The competition was a unique social situation since it was not influenced by oration, emotional appeal, and the rest of the tactics used to sway groups of people. Tickets were purchased at a relatively hefty sixpenny fee, which diminished anyone's chances of being silly with their guesses. Finally, who would not want to give it their best shot in hopes of winning the prize.
His statistician side spoke to him at that moment since he collected those 800 tickets and analyzed them. Each competitor was likely as qualified to decide a public policy or political stance as each voter is today. The variety among the voters was probably similar to the weight guessers. Some guesses were even weeded out as illegible or defective, just like ballots are, and only 787 remained. Sure, there were a couple of outliers, as with most statistical data and opinions.
The result of the crowds guess
Galton arranged the votes in order of magnitudes. In keeping with the democratic principle of "one vote, one value," the median estimate was the vox populi (i.e., the voice of the people), and other estimates would be categorized as too low or too high by most of the voters. The middlemost view here was 1207 pounds while the weight of the ox really was 1198 pounds, making the vox populi (voice of the people) 0.8 percent of the actual weight, too high.
He computed that the competitors' average guess was extremely close to the ox's actual weight: 1,197 pounds against the real weight of 1,198 pounds. The winner was much less accurate. This was a sign that maybe democracy of thought was better at producing answers.
James Surowiecki: The wisdom of crowds shape our lives
His book opens with the story of Galton, as discussed above. It deals with a collection of individuals reaching conclusions on their own instead of using what is known as crowd psychology.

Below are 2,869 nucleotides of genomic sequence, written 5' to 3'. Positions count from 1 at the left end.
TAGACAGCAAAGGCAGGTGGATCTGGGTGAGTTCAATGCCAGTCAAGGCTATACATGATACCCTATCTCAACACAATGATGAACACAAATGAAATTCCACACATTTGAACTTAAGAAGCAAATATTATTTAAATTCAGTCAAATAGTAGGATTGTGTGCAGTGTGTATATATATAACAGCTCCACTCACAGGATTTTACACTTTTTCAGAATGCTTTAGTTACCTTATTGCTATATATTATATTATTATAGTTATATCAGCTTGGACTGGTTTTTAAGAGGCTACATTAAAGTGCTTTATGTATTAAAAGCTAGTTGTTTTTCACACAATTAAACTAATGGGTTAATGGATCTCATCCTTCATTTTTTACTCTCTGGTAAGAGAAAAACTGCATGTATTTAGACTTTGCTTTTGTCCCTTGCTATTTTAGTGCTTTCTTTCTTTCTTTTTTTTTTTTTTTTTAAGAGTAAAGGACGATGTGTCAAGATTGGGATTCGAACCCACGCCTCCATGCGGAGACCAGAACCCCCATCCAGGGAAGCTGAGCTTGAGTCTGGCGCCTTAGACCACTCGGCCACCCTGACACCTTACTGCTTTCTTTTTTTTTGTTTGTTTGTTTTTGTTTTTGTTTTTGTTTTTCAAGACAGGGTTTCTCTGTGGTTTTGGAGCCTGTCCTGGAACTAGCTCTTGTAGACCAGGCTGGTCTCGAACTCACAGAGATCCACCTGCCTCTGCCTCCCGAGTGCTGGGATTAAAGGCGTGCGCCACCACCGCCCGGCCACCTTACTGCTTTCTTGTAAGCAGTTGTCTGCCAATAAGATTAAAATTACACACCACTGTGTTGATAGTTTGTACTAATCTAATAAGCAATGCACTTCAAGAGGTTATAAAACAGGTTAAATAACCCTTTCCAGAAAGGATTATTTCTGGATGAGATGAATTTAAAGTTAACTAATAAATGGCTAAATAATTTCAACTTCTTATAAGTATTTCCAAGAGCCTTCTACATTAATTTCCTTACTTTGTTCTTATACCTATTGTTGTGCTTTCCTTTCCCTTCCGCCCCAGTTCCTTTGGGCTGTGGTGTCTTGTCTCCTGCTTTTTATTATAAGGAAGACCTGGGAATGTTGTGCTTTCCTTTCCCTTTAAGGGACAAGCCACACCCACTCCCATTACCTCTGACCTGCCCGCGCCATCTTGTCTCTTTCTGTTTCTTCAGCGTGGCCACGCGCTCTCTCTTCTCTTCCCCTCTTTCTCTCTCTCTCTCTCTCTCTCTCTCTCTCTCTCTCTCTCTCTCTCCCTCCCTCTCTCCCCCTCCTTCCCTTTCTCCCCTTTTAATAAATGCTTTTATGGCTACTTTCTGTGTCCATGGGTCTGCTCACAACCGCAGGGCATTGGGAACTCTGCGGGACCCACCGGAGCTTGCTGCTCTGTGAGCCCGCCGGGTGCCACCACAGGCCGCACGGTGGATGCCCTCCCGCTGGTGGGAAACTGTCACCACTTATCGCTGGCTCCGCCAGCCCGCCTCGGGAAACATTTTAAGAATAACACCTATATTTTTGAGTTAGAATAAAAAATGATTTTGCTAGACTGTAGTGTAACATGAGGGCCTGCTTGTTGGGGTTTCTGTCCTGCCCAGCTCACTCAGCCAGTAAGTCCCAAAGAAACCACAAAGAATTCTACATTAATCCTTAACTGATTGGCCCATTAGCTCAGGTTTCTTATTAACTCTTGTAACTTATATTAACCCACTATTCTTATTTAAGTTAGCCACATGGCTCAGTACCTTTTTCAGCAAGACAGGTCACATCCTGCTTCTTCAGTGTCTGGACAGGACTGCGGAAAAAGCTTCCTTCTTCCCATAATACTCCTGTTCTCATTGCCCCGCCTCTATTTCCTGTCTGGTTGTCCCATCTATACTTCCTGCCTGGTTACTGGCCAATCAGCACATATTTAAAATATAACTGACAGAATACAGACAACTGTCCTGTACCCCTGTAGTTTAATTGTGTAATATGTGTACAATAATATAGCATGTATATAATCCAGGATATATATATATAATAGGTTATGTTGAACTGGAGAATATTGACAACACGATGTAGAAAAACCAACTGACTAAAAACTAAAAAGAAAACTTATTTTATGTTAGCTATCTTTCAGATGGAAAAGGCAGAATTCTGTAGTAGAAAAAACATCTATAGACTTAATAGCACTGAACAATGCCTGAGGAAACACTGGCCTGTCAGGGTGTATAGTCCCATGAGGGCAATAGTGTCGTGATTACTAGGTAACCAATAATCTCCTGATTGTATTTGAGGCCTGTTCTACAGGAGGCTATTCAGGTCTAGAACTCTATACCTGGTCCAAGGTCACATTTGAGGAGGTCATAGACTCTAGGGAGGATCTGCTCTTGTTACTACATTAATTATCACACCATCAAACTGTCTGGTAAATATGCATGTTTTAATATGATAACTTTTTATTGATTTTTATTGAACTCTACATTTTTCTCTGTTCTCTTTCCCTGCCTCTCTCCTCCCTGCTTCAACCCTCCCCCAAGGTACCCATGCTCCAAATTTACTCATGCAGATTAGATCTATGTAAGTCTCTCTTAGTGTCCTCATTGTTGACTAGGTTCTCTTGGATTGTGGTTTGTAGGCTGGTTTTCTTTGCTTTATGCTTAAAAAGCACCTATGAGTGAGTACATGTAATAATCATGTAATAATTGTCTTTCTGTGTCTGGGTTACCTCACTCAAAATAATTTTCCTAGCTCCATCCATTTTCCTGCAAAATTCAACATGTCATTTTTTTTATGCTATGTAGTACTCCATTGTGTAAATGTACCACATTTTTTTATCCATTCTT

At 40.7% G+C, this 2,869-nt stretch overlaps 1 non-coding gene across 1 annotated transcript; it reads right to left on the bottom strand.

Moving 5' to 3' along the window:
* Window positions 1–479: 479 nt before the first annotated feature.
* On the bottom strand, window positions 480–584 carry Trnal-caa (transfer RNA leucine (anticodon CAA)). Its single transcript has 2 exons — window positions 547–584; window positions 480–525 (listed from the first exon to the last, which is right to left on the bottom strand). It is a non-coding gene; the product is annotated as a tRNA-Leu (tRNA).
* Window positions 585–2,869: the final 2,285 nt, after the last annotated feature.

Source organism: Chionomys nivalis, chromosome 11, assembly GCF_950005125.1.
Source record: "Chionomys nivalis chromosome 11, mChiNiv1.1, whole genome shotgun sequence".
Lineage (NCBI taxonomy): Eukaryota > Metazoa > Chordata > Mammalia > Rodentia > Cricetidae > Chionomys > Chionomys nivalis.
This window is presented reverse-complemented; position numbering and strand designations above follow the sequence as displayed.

Crowd behavior, according to Surowiecki
Crowd behavior, as traditionally understood, was said to be highly influenced by the loss of responsibility of the individual and the impression of the university of behavior. These two components increased proportionally to the size of the crowd.
Galton's work inspired the central thesis of this very popular book. It sought to educate the masses that a collection of independent decisions from individuals is more certain to lead to the right choices when compared to that of one person, even if he is an expert. Its title was meant to antagonize Charles MacKay's Extraordinary Popular Delusions and the Madness of Crowds, which was published in 1841.
How human crowd thinks?
Humans make the mistake of giving credit for failure or success to an individual when these events are more likely to be manifestations of several forces outside the person. Surowiecki suggests that a performance that gets better consistently is more easily achieved by an aggregate of several inputs from people instead of one person calling the shots.
Surowiecki does not give a strong argument for or against the role of experts in the field in which a decision is to be taken. However, in his afterword, he posits that the expert has to be present to give information as no individual or the crowd can make good decisions without data.